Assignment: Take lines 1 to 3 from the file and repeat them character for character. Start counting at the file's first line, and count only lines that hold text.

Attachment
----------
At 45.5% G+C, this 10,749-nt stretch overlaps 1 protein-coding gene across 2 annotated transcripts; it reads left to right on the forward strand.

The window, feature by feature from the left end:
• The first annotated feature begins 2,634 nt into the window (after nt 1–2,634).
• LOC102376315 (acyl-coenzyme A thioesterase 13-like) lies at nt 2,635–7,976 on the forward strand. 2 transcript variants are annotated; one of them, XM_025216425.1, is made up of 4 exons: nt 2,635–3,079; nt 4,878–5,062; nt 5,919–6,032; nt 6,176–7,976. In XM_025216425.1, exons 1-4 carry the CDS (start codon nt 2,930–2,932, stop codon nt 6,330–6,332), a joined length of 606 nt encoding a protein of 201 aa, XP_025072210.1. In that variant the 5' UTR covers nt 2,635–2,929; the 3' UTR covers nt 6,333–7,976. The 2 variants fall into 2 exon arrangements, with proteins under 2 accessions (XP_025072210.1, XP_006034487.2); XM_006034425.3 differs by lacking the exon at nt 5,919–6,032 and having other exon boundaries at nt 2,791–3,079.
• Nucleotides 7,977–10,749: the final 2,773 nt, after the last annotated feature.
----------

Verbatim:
At 45.5% G+C, this 10,749-nt stretch overlaps 1 protein-coding gene across 2 annotated transcripts; it reads left to right on the forward strand.

The window, feature by feature from the left end:
• The first annotated feature begins 2,634 nt into the window (after nt 1–2,634).